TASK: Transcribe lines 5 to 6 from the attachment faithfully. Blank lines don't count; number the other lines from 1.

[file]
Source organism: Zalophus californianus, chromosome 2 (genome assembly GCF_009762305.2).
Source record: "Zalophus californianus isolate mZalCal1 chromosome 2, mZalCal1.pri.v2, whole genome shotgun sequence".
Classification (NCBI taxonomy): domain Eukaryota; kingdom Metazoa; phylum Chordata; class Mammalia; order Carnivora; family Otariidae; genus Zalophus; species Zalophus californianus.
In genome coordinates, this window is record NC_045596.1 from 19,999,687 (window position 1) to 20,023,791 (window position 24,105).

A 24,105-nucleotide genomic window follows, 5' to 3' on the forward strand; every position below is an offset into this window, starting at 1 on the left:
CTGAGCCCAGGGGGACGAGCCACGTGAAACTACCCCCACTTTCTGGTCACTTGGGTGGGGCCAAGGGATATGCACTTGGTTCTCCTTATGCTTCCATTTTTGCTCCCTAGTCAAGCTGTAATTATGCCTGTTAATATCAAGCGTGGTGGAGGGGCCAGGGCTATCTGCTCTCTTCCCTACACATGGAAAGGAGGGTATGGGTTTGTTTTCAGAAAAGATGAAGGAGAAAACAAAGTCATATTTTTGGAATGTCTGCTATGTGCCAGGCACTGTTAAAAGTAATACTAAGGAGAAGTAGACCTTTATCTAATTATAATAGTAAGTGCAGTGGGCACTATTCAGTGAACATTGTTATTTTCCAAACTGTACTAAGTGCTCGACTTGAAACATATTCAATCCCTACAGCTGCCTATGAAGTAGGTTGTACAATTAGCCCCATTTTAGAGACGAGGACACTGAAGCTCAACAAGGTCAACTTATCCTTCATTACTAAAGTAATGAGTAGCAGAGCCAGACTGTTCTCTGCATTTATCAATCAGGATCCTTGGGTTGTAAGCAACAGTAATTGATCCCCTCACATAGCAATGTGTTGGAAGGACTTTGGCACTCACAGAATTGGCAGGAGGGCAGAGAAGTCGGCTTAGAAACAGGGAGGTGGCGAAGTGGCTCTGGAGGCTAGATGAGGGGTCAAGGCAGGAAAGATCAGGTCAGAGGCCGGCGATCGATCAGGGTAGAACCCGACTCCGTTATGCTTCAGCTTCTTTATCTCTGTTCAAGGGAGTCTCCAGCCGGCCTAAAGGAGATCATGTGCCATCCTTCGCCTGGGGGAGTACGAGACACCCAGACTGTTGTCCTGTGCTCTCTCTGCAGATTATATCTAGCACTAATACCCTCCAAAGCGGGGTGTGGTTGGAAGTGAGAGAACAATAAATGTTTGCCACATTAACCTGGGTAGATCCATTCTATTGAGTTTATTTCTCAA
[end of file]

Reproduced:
A 24,105-nucleotide genomic window follows, 5' to 3' on the forward strand; every position below is an offset into this window, starting at 1 on the left:
CTGAGCCCAGGGGGACGAGCCACGTGAAACTACCCCCACTTTCTGGTCACTTGGGTGGGGCCAAGGGATATGCACTTGGTTCTCCTTATGCTTCCATTTTTGCTCCCTAGTCAAGCTGTAATTATGCCTGTTAATATCAAGCGTGGTGGAGGGGCCAGGGCTATCTGCTCTCTTCCCTACACATGGAAAGGAGGGTATGGGTTTGTTTTCAGAAAAGATGAAGGAGAAAACAAAGTCATATTTTTGGAATGTCTGCTATGTGCCAGGCACTGTTAAAAGTAATACTAAGGAGAAGTAGACCTTTATCTAATTATAATAGTAAGTGCAGTGGGCACTATTCAGTGAACATTGTTATTTTCCAAACTGTACTAAGTGCTCGACTTGAAACATATTCAATCCCTACAGCTGCCTATGAAGTAGGTTGTACAATTAGCCCCATTTTAGAGACGAGGACACTGAAGCTCAACAAGGTCAACTTATCCTTCATTACTAAAGTAATGAGTAGCAGAGCCAGACTGTTCTCTGCATTTATCAATCAGGATCCTTGGGTTGTAAGCAACAGTAATTGATCCCCTCACATAGCAATGTGTTGGAAGGACTTTGGCACTCACAGAATTGGCAGGAGGGCAGAGAAGTCGGCTTAGAAACAGGGAGGTGGCGAAGTGGCTCTGGAGGCTAGATGAGGGGTCAAGGCAGGAAAGATCAGGTCAGAGGCCGGCGATCGATCAGGGTAGAACCCGACTCCGTTATGCTTCAGCTTCTTTATCTCTGTTCAAGGGAGTCTCCAGCCGGCCTAAAGGAGATCATGTGCCATCCTTCGCCTGGGGGAGTACGAGACACCCAGACTGTTGTCCTGTGCTCTCTCTGCAGATTATATCTAGCACTAATACCCTCCAAAGCGGGGTGTGGTTGGAAGTGAGAGAACAATAAATGTTTGCCACATTAACCTGGGTAGATCCATTCTATTGAGTTTATTTCTCAA